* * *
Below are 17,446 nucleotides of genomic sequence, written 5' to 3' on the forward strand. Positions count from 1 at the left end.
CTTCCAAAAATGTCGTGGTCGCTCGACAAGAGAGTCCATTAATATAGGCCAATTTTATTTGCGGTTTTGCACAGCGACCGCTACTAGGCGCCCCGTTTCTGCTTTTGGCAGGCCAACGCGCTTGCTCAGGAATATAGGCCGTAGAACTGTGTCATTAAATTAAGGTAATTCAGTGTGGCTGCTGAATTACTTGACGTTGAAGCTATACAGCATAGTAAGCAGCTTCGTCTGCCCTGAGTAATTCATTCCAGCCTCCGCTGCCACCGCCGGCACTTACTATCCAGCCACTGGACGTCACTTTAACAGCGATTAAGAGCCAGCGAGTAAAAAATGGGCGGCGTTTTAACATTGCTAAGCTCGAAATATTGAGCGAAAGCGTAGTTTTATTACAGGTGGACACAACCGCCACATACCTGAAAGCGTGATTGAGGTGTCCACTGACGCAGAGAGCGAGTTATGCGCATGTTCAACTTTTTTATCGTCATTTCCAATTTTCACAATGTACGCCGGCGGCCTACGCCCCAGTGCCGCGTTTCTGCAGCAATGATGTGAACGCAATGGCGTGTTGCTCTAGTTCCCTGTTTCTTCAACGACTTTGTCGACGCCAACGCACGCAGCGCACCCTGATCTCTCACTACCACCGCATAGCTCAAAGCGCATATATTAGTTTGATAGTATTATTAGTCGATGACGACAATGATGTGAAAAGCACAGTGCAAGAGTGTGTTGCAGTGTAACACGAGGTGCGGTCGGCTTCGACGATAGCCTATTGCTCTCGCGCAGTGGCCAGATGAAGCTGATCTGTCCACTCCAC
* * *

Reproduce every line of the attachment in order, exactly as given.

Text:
Below are 17,446 nucleotides of genomic sequence, written 5' to 3' on the forward strand. Positions count from 1 at the left end.
CTTCCAAAAATGTCGTGGTCGCTCGACAAGAGAGTCCATTAATATAGGCCAATTTTATTTGCGGTTTTGCACAGCGACCGCTACTAGGCGCCCCGTTTCTGCTTTTGGCAGGCCAACGCGCTTGCTCAGGAATATAGGCCGTAGAACTGTGTCATTAAATTAAGGTAATTCAGTGTGGCTGCTGAATTACTTGACGTTGAAGCTATACAGCATAGTAAGCAGCTTCGTCTGCCCTGAGTAATTCATTCCAGCCTCCGCTGCCACCGCCGGCACTTACTATCCAGCCACTGGACGTCACTTTAACAGCGATTAAGAGCCAGCGAGTAAAAAATGGGCGGCGTTTTAACATTGCTAAGCTCGAAATATTGAGCGAAAGCGTAGTTTTATTACAGGTGGACACAACCGCCACATACCTGAAAGCGTGATTGAGGTGTCCACTGACGCAGAGAGCGAGTTATGCGCATGTTCAACTTTTTTATCGTCATTTCCAATTTTCACAATGTACGCCGGCGGCCTACGCCCCAGTGCCGCGTTTCTGCAGCAATGATGTGAACGCAATGGCGTGTTGCTCTAGTTCCCTGTTTCTTCAACGACTTTGTCGACGCCAACGCACGCAGCGCACCCTGATCTCTCACTACCACCGCATAGCTCAAAGCGCATATATTAGTTTGATAGTATTATTAGTCGATGACGACAATGATGTGAAAAGCACAGTGCAAGAGTGTGTTGCAGTGTAACACGAGGTGCGGTCGGCTTCGACGATAGCCTATTGCTCTCGCGCAGTGGCCAGATGAAGCTGATCTGTCCACTCCAC